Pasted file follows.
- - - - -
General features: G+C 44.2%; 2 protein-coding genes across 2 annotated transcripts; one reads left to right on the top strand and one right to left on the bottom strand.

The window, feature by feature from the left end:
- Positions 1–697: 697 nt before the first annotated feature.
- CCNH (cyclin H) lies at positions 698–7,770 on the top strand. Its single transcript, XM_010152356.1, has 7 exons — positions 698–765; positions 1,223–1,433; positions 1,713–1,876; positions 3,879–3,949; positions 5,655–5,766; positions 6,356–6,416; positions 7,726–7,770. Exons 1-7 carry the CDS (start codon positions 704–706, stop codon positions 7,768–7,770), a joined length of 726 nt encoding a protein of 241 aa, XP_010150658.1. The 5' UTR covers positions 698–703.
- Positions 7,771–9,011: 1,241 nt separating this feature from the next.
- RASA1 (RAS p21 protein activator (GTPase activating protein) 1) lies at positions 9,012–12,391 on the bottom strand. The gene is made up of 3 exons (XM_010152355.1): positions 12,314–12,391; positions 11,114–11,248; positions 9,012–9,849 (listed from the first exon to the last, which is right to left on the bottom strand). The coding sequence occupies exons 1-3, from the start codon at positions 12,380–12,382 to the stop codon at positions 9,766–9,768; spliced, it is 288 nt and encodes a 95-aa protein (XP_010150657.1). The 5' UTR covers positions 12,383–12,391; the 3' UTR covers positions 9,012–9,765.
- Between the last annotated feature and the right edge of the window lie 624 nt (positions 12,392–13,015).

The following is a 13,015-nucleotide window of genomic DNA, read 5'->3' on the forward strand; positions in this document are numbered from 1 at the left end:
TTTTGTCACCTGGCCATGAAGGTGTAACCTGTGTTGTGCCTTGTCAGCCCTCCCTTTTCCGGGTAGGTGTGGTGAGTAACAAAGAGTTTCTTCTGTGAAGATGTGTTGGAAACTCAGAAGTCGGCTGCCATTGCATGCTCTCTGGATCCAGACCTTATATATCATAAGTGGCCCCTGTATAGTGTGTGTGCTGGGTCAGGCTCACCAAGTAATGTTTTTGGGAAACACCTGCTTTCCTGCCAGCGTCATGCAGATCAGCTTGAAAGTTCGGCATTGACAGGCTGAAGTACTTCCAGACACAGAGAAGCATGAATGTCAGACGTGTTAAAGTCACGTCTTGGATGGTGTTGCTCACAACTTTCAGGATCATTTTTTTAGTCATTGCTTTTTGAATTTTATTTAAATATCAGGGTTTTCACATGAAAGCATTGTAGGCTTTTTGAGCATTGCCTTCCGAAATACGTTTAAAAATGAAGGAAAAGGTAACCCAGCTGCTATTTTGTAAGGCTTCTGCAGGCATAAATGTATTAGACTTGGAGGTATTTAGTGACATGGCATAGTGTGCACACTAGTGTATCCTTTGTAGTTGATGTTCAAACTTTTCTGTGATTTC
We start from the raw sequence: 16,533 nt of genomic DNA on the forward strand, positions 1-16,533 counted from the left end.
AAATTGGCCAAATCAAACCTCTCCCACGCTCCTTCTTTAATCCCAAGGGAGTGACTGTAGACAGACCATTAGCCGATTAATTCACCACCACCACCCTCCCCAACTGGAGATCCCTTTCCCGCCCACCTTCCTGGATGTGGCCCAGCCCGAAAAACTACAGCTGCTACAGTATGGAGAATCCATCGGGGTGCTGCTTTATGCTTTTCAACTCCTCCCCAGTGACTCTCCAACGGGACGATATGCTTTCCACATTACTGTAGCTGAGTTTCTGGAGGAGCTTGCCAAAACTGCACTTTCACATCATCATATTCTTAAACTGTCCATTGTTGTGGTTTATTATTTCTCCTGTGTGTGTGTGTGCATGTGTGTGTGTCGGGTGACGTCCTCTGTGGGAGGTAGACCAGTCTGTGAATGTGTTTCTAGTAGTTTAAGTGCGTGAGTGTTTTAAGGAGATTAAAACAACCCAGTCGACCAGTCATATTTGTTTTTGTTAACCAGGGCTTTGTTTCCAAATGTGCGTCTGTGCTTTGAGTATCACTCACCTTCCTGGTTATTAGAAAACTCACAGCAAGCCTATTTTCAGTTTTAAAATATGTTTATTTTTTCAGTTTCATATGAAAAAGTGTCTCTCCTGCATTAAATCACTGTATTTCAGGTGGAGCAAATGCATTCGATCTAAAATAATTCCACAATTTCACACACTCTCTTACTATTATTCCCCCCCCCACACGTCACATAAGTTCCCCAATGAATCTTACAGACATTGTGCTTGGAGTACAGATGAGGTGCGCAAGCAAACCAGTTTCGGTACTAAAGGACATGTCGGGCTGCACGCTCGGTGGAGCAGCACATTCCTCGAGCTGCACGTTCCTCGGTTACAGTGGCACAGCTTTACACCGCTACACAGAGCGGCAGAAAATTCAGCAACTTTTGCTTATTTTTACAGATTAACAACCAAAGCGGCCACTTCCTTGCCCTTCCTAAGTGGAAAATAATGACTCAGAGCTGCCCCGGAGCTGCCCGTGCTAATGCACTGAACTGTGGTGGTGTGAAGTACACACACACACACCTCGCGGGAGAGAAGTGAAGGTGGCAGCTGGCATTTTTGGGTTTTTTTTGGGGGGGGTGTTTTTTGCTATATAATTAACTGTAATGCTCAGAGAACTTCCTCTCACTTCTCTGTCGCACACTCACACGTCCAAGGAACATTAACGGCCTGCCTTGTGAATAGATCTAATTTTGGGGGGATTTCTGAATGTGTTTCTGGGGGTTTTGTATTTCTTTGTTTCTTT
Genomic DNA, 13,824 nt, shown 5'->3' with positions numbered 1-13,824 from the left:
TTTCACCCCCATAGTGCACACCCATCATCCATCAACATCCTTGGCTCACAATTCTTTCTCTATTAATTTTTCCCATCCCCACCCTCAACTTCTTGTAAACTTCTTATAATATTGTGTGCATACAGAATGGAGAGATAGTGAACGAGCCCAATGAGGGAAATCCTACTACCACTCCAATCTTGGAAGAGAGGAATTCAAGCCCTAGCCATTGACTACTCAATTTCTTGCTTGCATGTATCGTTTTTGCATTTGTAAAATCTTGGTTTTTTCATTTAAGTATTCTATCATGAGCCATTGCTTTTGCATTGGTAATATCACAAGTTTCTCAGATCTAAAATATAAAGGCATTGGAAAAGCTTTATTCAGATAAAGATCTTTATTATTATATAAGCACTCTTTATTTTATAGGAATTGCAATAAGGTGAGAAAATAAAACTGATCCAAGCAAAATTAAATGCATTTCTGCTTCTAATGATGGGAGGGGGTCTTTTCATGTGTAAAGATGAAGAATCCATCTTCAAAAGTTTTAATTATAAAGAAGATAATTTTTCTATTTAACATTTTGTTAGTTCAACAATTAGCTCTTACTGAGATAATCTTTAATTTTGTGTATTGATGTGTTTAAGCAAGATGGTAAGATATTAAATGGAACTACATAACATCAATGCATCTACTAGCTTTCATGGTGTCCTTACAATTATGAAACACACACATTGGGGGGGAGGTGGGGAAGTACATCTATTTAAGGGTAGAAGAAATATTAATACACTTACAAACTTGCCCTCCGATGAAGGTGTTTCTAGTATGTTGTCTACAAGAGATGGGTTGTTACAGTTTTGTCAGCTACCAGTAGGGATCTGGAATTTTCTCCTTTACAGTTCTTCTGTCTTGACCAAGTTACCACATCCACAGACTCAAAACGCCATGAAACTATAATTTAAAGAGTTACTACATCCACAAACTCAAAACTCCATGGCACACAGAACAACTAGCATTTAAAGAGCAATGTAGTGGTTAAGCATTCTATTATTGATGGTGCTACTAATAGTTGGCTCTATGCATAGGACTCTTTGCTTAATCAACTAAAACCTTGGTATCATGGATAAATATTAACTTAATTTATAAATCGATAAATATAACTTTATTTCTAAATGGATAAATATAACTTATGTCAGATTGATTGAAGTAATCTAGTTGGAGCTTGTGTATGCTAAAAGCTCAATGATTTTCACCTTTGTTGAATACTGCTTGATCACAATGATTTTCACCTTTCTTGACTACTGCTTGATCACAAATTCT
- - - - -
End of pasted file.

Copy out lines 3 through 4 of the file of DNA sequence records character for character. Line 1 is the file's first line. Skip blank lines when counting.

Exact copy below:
- Positions 1–697: 697 nt before the first annotated feature.
- CCNH (cyclin H) lies at positions 698–7,770 on the top strand. Its single transcript, XM_010152356.1, has 7 exons — positions 698–765; positions 1,223–1,433; positions 1,713–1,876; positions 3,879–3,949; positions 5,655–5,766; positions 6,356–6,416; positions 7,726–7,770. Exons 1-7 carry the CDS (start codon positions 704–706, stop codon positions 7,768–7,770), a joined length of 726 nt encoding a protein of 241 aa, XP_010150658.1. The 5' UTR covers positions 698–703.